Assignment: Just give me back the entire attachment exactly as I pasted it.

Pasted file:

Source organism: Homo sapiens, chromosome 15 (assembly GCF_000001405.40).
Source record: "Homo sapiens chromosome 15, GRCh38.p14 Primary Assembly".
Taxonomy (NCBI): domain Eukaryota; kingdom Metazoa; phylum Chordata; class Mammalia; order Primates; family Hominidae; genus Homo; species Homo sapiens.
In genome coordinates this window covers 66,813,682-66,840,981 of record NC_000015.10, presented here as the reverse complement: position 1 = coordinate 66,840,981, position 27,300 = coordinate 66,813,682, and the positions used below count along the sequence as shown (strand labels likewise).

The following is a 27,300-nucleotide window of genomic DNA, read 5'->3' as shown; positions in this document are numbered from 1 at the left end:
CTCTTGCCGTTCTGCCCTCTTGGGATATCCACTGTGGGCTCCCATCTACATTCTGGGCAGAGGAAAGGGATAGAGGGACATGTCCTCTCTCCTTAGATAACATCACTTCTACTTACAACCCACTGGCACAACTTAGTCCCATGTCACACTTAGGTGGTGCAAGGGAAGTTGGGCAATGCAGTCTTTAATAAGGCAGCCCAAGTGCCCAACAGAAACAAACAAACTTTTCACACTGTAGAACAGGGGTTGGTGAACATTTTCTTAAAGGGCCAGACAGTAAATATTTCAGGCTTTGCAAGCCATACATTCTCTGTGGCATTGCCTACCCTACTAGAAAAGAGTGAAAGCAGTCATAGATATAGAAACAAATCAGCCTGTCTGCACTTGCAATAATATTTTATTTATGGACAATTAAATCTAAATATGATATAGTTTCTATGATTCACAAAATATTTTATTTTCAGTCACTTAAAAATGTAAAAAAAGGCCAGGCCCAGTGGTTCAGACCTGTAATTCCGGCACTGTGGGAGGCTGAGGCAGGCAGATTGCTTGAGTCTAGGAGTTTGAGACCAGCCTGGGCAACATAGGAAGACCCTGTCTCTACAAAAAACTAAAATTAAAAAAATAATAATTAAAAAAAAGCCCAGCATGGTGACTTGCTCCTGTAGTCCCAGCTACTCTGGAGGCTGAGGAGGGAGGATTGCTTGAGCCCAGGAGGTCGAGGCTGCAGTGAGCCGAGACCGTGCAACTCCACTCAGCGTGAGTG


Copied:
Source organism: Homo sapiens, chromosome 15 (assembly GCF_000001405.40).
Source record: "Homo sapiens chromosome 15, GRCh38.p14 Primary Assembly".
Taxonomy (NCBI): domain Eukaryota; kingdom Metazoa; phylum Chordata; class Mammalia; order Primates; family Hominidae; genus Homo; species Homo sapiens.
In genome coordinates this window covers 66,813,682-66,840,981 of record NC_000015.10, presented here as the reverse complement: position 1 = coordinate 66,840,981, position 27,300 = coordinate 66,813,682, and the positions used below count along the sequence as shown (strand labels likewise).

The following is a 27,300-nucleotide window of genomic DNA, read 5'->3' as shown; positions in this document are numbered from 1 at the left end:
CTCTTGCCGTTCTGCCCTCTTGGGATATCCACTGTGGGCTCCCATCTACATTCTGGGCAGAGGAAAGGGATAGAGGGACATGTCCTCTCTCCTTAGATAACATCACTTCTACTTACAACCCACTGGCACAACTTAGTCCCATGTCACACTTAGGTGGTGCAAGGGAAGTTGGGCAATGCAGTCTTTAATAAGGCAGCCCAAGTGCCCAACAGAAACAAACAAACTTTTCACACTGTAGAACAGGGGTTGGTGAACATTTTCTTAAAGGGCCAGACAGTAAATATTTCAGGCTTTGCAAGCCATACATTCTCTGTGGCATTGCCTACCCTACTAGAAAAGAGTGAAAGCAGTCATAGATATAGAAACAAATCAGCCTGTCTGCACTTGCAATAATATTTTATTTATGGACAATTAAATCTAAATATGATATAGTTTCTATGATTCACAAAATATTTTATTTTCAGTCACTTAAAAATGTAAAAAAAGGCCAGGCCCAGTGGTTCAGACCTGTAATTCCGGCACTGTGGGAGGCTGAGGCAGGCAGATTGCTTGAGTCTAGGAGTTTGAGACCAGCCTGGGCAACATAGGAAGACCCTGTCTCTACAAAAAACTAAAATTAAAAAAATAATAATTAAAAAAAAGCCCAGCATGGTGACTTGCTCCTGTAGTCCCAGCTACTCTGGAGGCTGAGGAGGGAGGATTGCTTGAGCCCAGGAGGTCGAGGCTGCAGTGAGCCGAGACCGTGCAACTCCACTCAGCGTGAGTG